Wednesday, June 08, 2005

Massively, inexpressibly, terribly no good very bad day.

And that was before someone rear ended my car.

Sadly, I was obeying every law of the land. Slowing, signalling, looking both ways, making a left hand turn of geometrically perfect proportions. The idiot kids behind me in the plastic Saturn bisected my arc. The joke is really on them, though. My car? Small scratch, some slight warping. Their car? Completely crumpled front hood.


Monday, June 06, 2005

The seventh graders keep telling me this joke, and I still don't get it.

Two oranges are sitting in a bathtub. One of them asks the other "Could you please pass me the shampoo?" And the other orange says, "What am I, a typewriter?!"

Saturday, June 04, 2005

I had an incredibly disturbing dream that one of my friends was choking; but he was too tall, and, um, wide, so I couldn't effectively perform the Heimlich maneuver. On reflection, many people I know are too tall/wide for me to save them from choking without considerable cooperation on their part.

Tall people: the next time you inhale a carrot chunk while only midgets (such as moi) are available to help, remember to place your back against the wall so that they can perform the Heimlich maneuver without having to wrap their arms around. Actually, I have a better idea. If you're over 5'8", why don't you just go ahead and eat only pureed food substances from now on, hmmm? The life you save may be your own.

Friday, June 03, 2005

Yesterday, at 3:45 pm, I was home, puttering around in bare feet, drinking a beer, and fixing one of my inimitable shrimp mushroom medleys. I AM A TEACHER, HURRAH!

Also, you know what I have in two weeks? SUMMER VACATION. That's right. No snarky high school students offering to do my makeup (I used to wear makeup to work, then I thought to myself..."Wait. Who am I trying to impress? Not the seventeen year old boys, that's for damn sure."). No emotionally unbalanced middle school students collapsing in tears for no discernable reason. No back and forth arguments about late homework, never turned in homework, and the mitigating circumstances thereof. No telling anyone not to run around the classroom like a crazed mongoloid/throw pens so that they stick into the porous ceiling/hit girls/pass notes about how soandso is only attractive for his personality/steal other people's lunches and play catch/sneeze without covering mouth. No more banging my head against the thick wall of adolescence or proto-adolescence. Screw all y'all, I'm dyeing my hair black and traveling the states as part of an avant-garde puppet review!

All right, not really. Teaching isn't all that bad. The adolescents are kind of cute by turns. My favorite evil senior got accepted to college, which makes me very happy. He's going to be wildly successful someday; he's the kind of independent/crazy which doesn't make for a good high school experience, but which makes him the kind of student that good colleges are designed for. And the juniors and seniors apparently want me to come to their prom. In an effort to lure me in, they claimed there would be square dancing. Heh. Riiiight...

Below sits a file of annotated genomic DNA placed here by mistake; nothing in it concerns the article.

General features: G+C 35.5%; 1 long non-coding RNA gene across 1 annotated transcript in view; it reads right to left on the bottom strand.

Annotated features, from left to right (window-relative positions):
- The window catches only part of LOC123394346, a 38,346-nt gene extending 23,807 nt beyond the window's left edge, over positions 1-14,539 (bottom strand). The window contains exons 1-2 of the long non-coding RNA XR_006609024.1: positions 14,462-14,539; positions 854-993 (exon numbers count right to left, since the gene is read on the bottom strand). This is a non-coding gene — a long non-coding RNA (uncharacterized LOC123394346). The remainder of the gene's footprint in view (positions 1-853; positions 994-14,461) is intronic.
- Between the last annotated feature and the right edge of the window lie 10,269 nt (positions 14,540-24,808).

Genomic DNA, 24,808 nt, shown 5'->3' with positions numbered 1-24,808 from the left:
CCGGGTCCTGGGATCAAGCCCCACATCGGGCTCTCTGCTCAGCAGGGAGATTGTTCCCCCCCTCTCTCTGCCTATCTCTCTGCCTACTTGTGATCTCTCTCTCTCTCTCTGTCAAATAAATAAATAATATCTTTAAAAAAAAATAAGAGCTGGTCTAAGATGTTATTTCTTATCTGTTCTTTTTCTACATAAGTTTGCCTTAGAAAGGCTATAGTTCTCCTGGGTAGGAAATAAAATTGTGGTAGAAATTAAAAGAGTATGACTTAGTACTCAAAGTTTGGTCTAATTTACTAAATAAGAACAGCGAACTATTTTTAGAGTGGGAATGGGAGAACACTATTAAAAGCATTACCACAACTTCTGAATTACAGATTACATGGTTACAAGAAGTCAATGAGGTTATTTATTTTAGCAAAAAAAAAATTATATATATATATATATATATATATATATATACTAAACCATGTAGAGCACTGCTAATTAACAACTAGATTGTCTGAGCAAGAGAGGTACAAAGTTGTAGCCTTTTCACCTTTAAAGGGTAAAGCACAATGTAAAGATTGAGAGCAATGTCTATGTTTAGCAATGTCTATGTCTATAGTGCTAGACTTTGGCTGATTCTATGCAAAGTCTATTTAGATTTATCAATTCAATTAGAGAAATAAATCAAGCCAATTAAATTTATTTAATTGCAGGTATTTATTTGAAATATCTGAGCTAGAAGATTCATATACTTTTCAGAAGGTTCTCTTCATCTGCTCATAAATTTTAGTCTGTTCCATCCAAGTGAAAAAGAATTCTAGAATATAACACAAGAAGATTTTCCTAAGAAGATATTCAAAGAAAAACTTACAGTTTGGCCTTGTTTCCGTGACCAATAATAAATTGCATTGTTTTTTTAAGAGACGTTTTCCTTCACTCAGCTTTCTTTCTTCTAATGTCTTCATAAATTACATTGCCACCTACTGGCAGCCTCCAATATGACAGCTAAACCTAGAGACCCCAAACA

Seriously. What should I do with my summer? Note that I am very poor. Summer suggestions which make money are the best. A 500 word essay about what Miss P should do with her summer is due Monday. START WRITING, BITCHES.

Thursday, June 02, 2005

So there I was, in the grocery store line, with my opulent spread of chips, salsa, and Pete's Wicked Ale. The fellow in front of me in line had no basket, no cart; just two bean and cheese burritos, two apples, and a carrot, rolling around on the conveyer belt. It looked as if he had wandered through the grocery store thinking "Food...hmmm...what is it people eat...I know, apples! Also carrots. And, um, burritos."

On closer scrutiny, he seemed to be about twenty-five, going on eighty. His clothes were disheveled, dirty, and several sizes too large. He was emaciated, with a scraggly blond beard, uncombed blond hair, and yellow teeth. His hands trembled a bit while he took out his wallet. I snuck a peek at his drivers license while he found his Albertsons card. The license photo showed a sweet faced kid (seventeen? eighteen?), with chubby cheeks, big glasses, clean shaven chin, short blond hair, and a giant shit eating grin. I was seeing the portrait of Dorian Gray, only in reverse.

I know that the American Dream (and the corresponding Calvinist work ethic) holds that everyone is given a chance; poverty is the sole lot of the slacker and the slugabed. Is that actually true, though? I have a hard time believing that such a sweet faced kid could, through a series of voluntary choices, end up buying his food one bean and cheese burrito at a time. Perhaps that was the case. I'm not sure. In any event, let's all say a prayer for everyone on the edge (emotionally, fiscally, or otherwise).

What did we use to say? "There, but for the grace of God, go I..."